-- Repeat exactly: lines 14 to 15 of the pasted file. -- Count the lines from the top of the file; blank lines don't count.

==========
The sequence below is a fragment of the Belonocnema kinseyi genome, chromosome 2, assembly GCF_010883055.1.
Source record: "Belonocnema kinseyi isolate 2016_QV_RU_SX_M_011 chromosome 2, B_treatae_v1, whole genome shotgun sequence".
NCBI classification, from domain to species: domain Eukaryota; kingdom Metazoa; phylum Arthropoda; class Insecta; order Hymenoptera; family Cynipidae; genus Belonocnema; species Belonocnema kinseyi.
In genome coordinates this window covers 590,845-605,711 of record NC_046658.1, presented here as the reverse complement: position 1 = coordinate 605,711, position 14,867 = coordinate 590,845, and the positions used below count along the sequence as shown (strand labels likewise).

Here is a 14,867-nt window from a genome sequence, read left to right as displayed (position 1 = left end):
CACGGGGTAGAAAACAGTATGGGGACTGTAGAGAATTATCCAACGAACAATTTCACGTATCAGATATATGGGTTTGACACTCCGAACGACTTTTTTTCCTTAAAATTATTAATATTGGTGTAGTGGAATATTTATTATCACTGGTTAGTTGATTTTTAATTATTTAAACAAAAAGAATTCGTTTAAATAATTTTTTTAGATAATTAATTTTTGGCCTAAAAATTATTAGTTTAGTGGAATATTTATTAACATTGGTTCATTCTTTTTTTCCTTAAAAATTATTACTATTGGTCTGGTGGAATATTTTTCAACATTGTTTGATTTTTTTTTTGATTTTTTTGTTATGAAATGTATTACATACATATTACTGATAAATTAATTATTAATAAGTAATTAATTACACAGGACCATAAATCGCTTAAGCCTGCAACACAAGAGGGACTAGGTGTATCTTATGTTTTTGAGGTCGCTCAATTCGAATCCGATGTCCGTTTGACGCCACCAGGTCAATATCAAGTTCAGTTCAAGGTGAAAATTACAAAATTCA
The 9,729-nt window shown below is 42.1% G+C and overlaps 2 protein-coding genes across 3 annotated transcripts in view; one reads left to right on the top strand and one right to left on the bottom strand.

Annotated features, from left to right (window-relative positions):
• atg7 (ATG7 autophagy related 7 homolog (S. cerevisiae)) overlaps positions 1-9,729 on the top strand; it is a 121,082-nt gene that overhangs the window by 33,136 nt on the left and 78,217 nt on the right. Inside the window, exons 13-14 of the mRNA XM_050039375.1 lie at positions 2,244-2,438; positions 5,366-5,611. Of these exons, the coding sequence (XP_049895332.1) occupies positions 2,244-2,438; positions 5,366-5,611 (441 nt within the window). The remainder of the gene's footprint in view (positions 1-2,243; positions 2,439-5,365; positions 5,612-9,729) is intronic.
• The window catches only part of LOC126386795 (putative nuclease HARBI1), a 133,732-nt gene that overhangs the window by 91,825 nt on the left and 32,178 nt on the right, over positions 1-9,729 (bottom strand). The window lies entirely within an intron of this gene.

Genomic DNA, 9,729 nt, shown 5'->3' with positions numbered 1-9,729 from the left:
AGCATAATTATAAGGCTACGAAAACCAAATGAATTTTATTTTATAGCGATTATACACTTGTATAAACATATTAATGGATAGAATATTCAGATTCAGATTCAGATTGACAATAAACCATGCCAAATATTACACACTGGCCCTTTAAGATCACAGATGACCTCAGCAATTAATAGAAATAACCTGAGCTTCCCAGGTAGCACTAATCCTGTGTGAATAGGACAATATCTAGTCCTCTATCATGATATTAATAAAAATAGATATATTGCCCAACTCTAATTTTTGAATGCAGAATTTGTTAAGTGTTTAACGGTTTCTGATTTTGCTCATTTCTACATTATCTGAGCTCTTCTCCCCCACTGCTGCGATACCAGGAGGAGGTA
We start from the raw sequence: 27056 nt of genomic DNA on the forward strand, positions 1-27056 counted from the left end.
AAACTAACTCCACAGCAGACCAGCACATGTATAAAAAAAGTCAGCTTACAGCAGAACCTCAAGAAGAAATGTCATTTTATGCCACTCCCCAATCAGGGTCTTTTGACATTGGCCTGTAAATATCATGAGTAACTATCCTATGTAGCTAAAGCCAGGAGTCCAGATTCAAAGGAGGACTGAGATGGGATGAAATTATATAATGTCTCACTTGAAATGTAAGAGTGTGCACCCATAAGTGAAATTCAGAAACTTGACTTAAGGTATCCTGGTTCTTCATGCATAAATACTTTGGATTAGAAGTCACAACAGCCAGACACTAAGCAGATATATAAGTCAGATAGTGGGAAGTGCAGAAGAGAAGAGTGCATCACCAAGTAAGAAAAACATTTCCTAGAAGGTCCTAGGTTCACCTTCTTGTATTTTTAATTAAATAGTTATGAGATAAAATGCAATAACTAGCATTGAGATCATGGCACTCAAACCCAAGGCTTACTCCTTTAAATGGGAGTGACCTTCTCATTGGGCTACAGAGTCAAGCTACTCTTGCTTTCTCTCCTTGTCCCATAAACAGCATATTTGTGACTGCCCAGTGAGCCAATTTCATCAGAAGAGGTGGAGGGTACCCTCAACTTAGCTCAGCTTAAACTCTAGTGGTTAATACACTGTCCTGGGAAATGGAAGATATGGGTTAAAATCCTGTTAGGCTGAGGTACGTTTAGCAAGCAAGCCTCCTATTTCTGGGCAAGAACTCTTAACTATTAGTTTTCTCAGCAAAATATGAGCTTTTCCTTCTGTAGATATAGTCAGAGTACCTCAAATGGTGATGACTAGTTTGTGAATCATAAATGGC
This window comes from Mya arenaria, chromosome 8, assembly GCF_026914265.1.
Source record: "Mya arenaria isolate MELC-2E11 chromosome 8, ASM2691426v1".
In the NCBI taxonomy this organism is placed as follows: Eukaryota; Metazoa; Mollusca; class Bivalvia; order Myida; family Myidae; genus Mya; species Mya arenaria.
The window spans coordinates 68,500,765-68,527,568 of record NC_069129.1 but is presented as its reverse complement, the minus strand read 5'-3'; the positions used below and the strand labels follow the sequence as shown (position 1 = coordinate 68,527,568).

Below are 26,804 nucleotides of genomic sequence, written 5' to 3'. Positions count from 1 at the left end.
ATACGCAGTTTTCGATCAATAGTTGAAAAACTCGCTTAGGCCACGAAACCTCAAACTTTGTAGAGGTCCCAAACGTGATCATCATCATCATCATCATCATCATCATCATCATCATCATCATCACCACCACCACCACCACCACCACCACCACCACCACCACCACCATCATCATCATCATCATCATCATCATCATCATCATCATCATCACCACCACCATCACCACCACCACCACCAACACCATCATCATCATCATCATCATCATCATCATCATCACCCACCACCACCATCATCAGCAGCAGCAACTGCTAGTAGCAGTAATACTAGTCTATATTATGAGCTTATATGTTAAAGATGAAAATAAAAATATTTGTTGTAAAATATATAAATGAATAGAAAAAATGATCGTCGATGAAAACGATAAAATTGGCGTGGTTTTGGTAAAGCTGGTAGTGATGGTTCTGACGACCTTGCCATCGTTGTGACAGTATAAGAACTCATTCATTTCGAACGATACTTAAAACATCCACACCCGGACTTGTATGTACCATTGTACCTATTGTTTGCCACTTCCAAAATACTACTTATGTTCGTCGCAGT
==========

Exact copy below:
AAACTAACTCCACAGCAGACCAGCACATGTATAAAAAAAGTCAGCTTACAGCAGAACCTCAAGAAGAAATGTCATTTTATGCCACTCCCCAATCAGGGTCTTTTGACATTGGCCTGTAAATATCATGAGTAACTATCCTATGTAGCTAAAGCCAGGAGTCCAGATTCAAAGGAGGACTGAGATGGGATGAAATTATATAATGTCTCACTTGAAATGTAAGAGTGTGCACCCATAAGTGAAATTCAGAAACTTGACTTAAGGTATCCTGGTTCTTCATGCATAAATACTTTGGATTAGAAGTCACAACAGCCAGACACTAAGCAGATATATAAGTCAGATAGTGGGAAGTGCAGAAGAGAAGAGTGCATCACCAAGTAAGAAAAACATTTCCTAGAAGGTCCTAGGTTCACCTTCTTGTATTTTTAATTAAATAGTTATGAGATAAAATGCAATAACTAGCATTGAGATCATGGCACTCAAACCCAAGGCTTACTCCTTTAAATGGGAGTGACCTTCTCATTGGGCTACAGAGTCAAGCTACTCTTGCTTTCTCTCCTTGTCCCATAAACAGCATATTTGTGACTGCCCAGTGAGCCAATTTCATCAGAAGAGGTGGAGGGTACCCTCAACTTAGCTCAGCTTAAACTCTAGTGGTTAATACACTGTCCTGGGAAATGGAAGATATGGGTTAAAATCCTGTTAGGCTGAGGTACGTTTAGCAAGCAAGCCTCCTATTTCTGGGCAAGAACTCTTAACTATTAGTTTTCTCAGCAAAATATGAGCTTTTCCTTCTGTAGATATAGTCAGAGTACCTCAAATGGTGATGACTAGTTTGTGAATCATAAATGGC
This window comes from Mya arenaria, chromosome 8, assembly GCF_026914265.1.